Representative Image: Reuters

The last time a current or former Japanese prime minister was shot was 90 years ago. It’s a measure of just how rare and shocking gun violence is in the country, where gun ownership is strictly controlled.

The blast that felled former leader Shinzo Abe on Friday — with a homemade shotgun, according to reports — happened while he was campaigning on behalf of the ruling Liberal Democratic Party in Nara, a city east of Osaka. Abe was giving a speech in front of a train station ahead of this weekend’s Upper House elections. He was taken to a local hospital and was unresponsive.

“It was shocking, I’ve never thought such a catastrophe would happen in a countryside town,” said Yuki Ito, 42, who was shopping at a pharmacy nearby when Abe was shot. “It happened at a place by offices, banks and shopping malls, and is very safe. I got scared when I learned it was a gun crime.”

Shootings are uncommon in the island nation, but not unheard of. There were 10 incidents last year, leaving one person dead and four wounded, according to the National Policy Agency. For civilians, obtaining weapons — mainly rifles and shotguns for sport or hunting — requires an intensive licensing and background check process. Police are usually armed with handguns.

The suspect who shot Abe was identified by Japanese media as Tetsuya Yamagami, 41. He was immediately seized by the government’s Security Police, who are charged with protecting senior politicians and officials. As a former prime minister, Abe had a security detail, and at least one of them had a bulletproof shield. Television reports showed what appeared to be two long tubes wrapped together with black tape on the ground, thought to be a crudely assembled weapon.

“This actually shows the extent that Japan gun laws are working,” said Daniel Foote, a professor at the University of Tokyo specializing in law and society. “Very few people have the ability to create such a weapon.”

The incident comes less than a week after a deadly mass shooting at a Fourth of July parade outside of Chicago, where Robert “Bobby” Crimo III, 21, was charged with seven counts of first-degree murder. There have been more than 300 mass-shooting incidents in the US in 2022, according to the Gun Violence Archive.

Tokyo had zero cases of gun-related incidents last year.

The estimated total number of guns held by civilians in Japan was 310,400 in 2019, or 0.25 per 100 people, the lowest level among the G-7 countries, according to That’s compared with 393 million guns, or 120 per 100 people, in the US, and 3.2 million, or 5 per 100 people, in the UK.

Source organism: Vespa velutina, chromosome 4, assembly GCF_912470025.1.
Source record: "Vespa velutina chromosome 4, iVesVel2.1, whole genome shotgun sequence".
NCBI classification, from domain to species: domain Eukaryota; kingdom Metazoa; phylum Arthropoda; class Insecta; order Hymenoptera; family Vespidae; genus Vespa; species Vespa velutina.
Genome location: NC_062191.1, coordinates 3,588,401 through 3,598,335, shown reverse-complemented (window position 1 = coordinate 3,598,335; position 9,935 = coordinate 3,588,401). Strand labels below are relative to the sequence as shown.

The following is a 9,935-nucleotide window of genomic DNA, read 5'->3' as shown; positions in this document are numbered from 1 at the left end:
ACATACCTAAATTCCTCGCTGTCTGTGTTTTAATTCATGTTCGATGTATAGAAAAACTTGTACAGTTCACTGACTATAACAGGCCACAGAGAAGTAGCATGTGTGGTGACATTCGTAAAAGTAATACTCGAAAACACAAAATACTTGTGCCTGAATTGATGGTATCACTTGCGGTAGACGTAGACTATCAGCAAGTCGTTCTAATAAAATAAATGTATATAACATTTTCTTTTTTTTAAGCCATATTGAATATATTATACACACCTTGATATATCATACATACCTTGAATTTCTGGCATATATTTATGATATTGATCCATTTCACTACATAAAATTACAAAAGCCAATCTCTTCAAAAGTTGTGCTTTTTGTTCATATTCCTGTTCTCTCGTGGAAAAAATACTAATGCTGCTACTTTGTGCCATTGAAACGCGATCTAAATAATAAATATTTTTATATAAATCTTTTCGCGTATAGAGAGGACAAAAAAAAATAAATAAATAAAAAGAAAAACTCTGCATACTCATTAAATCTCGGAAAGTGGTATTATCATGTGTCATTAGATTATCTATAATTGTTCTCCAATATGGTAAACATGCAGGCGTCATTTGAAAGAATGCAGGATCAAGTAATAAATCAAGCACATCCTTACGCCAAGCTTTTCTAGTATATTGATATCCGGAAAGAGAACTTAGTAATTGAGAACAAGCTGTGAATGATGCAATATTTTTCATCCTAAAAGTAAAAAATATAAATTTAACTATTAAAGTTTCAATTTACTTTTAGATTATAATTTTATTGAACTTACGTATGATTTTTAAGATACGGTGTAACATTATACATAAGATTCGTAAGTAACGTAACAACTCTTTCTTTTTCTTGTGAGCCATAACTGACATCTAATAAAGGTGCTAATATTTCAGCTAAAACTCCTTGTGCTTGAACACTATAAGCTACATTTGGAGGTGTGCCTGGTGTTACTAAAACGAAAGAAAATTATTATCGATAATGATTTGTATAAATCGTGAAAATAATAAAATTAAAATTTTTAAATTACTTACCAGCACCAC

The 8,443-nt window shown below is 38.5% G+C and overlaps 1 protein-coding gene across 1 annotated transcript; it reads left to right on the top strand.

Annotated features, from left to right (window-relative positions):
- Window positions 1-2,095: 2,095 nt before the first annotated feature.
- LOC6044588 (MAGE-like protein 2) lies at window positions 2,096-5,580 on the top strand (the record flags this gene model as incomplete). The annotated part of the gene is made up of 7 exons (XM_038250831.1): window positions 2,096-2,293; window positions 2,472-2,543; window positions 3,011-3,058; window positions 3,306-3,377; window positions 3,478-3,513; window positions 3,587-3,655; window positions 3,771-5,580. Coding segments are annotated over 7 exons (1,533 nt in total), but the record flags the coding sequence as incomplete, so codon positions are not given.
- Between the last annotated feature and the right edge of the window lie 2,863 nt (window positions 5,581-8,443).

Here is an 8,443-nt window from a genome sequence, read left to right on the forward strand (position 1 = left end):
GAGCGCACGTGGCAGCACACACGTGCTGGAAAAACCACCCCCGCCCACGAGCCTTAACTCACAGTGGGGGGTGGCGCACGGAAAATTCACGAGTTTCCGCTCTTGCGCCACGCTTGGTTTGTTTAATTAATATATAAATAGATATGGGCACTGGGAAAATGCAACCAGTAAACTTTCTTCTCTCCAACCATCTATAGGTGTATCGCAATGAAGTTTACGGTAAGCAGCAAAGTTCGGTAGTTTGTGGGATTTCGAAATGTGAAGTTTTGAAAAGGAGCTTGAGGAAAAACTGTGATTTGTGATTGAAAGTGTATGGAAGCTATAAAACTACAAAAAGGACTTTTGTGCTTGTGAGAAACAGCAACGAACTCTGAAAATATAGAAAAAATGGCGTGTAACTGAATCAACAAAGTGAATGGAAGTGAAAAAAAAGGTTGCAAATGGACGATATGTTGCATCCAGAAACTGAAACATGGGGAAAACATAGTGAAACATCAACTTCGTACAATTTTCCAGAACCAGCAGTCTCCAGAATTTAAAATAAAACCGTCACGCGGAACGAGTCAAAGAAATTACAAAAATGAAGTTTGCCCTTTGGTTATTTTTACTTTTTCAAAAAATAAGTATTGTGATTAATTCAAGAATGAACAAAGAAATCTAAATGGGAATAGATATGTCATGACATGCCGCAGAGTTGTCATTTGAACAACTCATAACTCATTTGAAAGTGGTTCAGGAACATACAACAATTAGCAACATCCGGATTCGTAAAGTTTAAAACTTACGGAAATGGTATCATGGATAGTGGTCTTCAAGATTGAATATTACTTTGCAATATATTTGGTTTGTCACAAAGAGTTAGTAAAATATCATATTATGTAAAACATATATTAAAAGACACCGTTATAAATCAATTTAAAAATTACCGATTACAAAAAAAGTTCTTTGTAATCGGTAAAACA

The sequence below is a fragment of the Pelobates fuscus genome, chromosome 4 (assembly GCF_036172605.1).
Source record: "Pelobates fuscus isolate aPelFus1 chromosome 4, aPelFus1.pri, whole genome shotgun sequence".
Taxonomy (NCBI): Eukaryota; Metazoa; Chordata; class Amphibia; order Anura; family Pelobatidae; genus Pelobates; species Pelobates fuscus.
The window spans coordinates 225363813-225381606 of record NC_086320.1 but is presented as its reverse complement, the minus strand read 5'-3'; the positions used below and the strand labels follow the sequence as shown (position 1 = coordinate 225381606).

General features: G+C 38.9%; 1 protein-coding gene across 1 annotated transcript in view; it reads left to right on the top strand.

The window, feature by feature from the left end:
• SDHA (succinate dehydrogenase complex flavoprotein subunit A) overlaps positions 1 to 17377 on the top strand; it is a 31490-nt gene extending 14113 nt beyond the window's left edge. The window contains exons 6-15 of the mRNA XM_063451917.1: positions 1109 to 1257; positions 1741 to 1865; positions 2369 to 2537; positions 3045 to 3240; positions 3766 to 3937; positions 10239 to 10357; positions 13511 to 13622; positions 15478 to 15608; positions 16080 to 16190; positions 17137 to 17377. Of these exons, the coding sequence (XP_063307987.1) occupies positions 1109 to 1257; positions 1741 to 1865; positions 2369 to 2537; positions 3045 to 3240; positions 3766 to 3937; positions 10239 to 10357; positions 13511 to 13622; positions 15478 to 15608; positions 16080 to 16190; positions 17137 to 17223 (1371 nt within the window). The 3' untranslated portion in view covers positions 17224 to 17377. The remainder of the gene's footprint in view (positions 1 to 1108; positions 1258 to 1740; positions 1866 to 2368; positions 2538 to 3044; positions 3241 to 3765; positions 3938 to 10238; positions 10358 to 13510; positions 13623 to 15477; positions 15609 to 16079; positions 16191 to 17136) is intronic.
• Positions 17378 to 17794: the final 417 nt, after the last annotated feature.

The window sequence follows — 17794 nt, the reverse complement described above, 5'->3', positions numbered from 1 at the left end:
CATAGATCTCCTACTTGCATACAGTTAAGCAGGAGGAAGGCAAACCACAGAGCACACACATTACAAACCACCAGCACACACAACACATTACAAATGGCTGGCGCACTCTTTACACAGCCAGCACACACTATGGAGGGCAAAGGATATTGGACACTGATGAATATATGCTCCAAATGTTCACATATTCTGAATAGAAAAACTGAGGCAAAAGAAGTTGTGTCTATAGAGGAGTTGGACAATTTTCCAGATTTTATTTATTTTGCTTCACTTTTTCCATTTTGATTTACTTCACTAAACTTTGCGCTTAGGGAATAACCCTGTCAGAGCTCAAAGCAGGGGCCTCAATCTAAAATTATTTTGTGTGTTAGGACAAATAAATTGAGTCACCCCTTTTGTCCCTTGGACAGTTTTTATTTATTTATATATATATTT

“In Japan, this type of shooting is extremely rare, which conversely, is why it was easy to execute,” said William Cleary, a criminal law professor at Hiroshima Shudo University. He said he canceled a class Friday after walking in and seeing the “absolutely grim” faces of his students. “Security was obviously too loose and this will prompt a tightening up of security, especially at open-air speeches given we’re in the middle of elections.”

In 1932, Prime Minister Tsuyoshi Inukai was killed in office by Navy staff plotting to provoke war with the US (they also originally sought to kill Charlie Chaplin, who was visiting Japan at the time). The last time a Japanese politician was shot and murdered was in 2007, when the mayor of the southern city of Nagasaki was targeted outside a station.

Abe’s maternal grandfather and former prime minister Nobusuke Kishi was also the target of an assassination attempt. In 1960, Kishi was attacked and stabbed during his final days in office by a man affiliated with right-wing groups. He survived.

Although best known for “Abenomics,” a plan to revive Japan’s economy through unprecedented monetary easing and regulatory reform, the country’s longest-serving prime minister also sought to boost defense spending and revise the pacifist constitution, seen as controversial steps within and outside Japan.

There’s another parallel between the two attacks on prime ministers, separated by almost a century. Yamagami, suspected of firing upon Abe on Friday, was a former Maritime Self-Defense Force member, according to local broadcaster FNN.

“This comes as a grave shock,” said Hiromichi Watanabe, a senior LDP member speaking at the party’s headquarters. “I can’t believe something like this could happen in Japan.”

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